While we grow up, the behavior that we receive from our families is extremely related to our coping skills as adults. Victims of emotional abuse usually behave in a certain way that separates them from the rest. If you or somebody you know was a victim of abuse, then you might want to read more about these. Understanding where another person is coming from, or getting to know yourself better, can make all the difference.
1. Asking Questions Even When The Answer Is Obvious.
If you have ever been a victim of abuse, you may doubt yourself every single time, even when you know you are right. Due to this, you might find yourself asking a million questions when the answers are obvious.
2. Apologize All The Time.
Children of abuse might feel as though they weren’t ever able to do anything right. As a result, they always apologize, even in their adult life, and even when they didn’t do anything wrong.
3. Second Guessing Everything.
When you have lived in a chaotic world of emotional abuse, you can never truly trust in anything. Instead, you might always be afraid of something bad happening or someone betraying you.
4. You Seem Tough But Are Very Sensitive.
During a difficult childhood, you learn how to be tough, because you have to be. Nevertheless, you also experience a number of strong emotions at a young age, which causes you to be especially sensitive in your adult life.
5. It’s Really Hard To Make A Decision.
It’s more difficult to make decisions if during your childhood you were told that you weren’t good enough.
6. You Are Self-Disciplined.
To combat a parent or caregiver that was constantly searching for your mistakes, you might become a perfectionist. You are timely, clean, and well-organized. Lots of victims of abuse tend to over-do because they want to people please.
7. You Are Sensitive To Loud Noises.
If you have grown up in fear, you might be used to being yelled at, so that loud noises remind you of abuse.
8. You Are Introverted.
So many victims of abuse are afraid of socializing with people, and might sometimes try to distance themselves as much as they can.
9. You Have A Defensive Nature.
You might perceive people as negative or offensive because of your past abuse.
10. You Have Attachment Issues.
That means fearing that others will leave you, or abandon you.
11. You Have Issues With Eye Contact.
When talking, you might become anxious to the extent that you can’t even make eye contact with the other person.
12. You Run Away From Conflict.
You hate facing conflict because it gives you immense anxiety. So, it feels easier for you to just leave the situation completely.
13. You Always Beat Yourself Up.
After being abused, you might be used to some kind of repercussion for everything you’ve done wrong. In turn, you might be constantly bashing yourself.
14. You Find It Hard To Get Close To Other People.
If you have been abused, you might not especially like people or be scared of them. Because of this, getting close to others isn’t something simple for you.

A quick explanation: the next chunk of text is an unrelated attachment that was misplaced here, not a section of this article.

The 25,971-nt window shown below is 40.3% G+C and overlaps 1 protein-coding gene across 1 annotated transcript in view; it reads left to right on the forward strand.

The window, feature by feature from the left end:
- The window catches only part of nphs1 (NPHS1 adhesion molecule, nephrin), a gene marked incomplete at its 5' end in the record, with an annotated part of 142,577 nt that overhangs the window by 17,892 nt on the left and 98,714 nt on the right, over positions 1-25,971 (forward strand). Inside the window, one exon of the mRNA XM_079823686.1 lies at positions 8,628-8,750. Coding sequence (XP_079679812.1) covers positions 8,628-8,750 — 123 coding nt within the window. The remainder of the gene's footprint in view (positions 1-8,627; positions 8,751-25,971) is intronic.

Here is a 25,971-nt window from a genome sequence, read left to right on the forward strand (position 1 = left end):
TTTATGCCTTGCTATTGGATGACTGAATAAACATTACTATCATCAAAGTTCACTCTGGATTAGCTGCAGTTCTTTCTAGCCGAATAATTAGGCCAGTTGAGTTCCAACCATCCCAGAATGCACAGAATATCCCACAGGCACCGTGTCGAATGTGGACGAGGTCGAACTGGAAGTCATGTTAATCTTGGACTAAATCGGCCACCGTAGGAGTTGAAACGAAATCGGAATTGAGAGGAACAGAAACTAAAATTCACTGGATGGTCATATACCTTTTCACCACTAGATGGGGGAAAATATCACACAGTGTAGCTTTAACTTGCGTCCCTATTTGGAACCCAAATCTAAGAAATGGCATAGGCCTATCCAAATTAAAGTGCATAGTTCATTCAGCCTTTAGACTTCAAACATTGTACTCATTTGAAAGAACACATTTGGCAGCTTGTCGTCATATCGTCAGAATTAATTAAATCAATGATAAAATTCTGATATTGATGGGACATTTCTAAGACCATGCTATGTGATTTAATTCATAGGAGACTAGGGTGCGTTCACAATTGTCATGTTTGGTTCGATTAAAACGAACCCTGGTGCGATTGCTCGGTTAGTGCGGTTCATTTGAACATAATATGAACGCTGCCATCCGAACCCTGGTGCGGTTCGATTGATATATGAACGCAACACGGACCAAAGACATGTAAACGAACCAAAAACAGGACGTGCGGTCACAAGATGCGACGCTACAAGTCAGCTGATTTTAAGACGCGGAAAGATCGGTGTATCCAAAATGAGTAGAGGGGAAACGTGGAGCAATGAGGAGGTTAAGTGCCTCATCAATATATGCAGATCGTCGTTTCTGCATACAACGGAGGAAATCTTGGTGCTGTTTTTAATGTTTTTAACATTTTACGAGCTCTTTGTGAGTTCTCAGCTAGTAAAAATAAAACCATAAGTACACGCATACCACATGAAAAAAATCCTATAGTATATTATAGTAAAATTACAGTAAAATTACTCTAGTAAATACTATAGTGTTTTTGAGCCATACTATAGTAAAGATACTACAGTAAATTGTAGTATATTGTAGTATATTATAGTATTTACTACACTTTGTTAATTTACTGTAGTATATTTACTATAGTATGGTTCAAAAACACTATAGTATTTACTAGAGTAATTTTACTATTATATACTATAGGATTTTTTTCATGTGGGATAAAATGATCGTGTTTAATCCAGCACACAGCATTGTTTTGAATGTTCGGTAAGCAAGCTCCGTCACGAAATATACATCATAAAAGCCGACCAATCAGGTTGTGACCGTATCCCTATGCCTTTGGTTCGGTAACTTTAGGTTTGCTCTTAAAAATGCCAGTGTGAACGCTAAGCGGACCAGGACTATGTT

15. You Are Quiet.
You might not feel like you have a loud voice after you have been forced to feel so small and insignificant your whole life.
16. You Can’t Take A Compliment.
When someone says how wonderful you are, you might doubt their words, because you can’t see any good in yourself.
17. You Have Very Low Self-Esteem.
No matter what you do, you always doubt that you are capable of doing it. You don’t believe in yourself as much as you should.
18. You Have Addiction Issues.
According to science and psychology, victims of emotional abuse often face addiction issues. These can include alcohol, stealing, hard drugs, gambling, eating excessively, etc.
19. You Are Constantly Nervous.
Everything worries you and makes you anxious. Even the smallest sign of trouble, you will feel overwhelmed.
20. You Often Feel Anger.
Your entire life you sat back and watched a person treat you terribly, with anger and fury. In turn, you may now have outbursts of anger.
21. You Have Self-Harming Behaviors.
Some abused children tend to abuse themselves later in life as they feel like they deserve it.
22. You Have Constant Mood Swings.
Living with a toxic person who abuses you can cause you to have many different emotions at the same time.
23. You Live In Auto-Pilot.
You might notice that you sometimes forget entire conversations or events because you simply spaced out.
24. You Have Commitment Issues.
Committing to people is more difficult when you have been abused. You may find it hard to trust others enough to settle with them.
25. You Are Humble.
After all, when there is something good in your life, you know how to appreciate it. You are just stronger every day and grateful that the worst days are over.
This article (25 Common Behaviors Of Someone Who Has Experienced Childhood Emotional Abuse) was published by Thinking Humanity and is published here under a Creative Commons Attribution 3.0 Unported License with attribution to ThinkingHumanity.com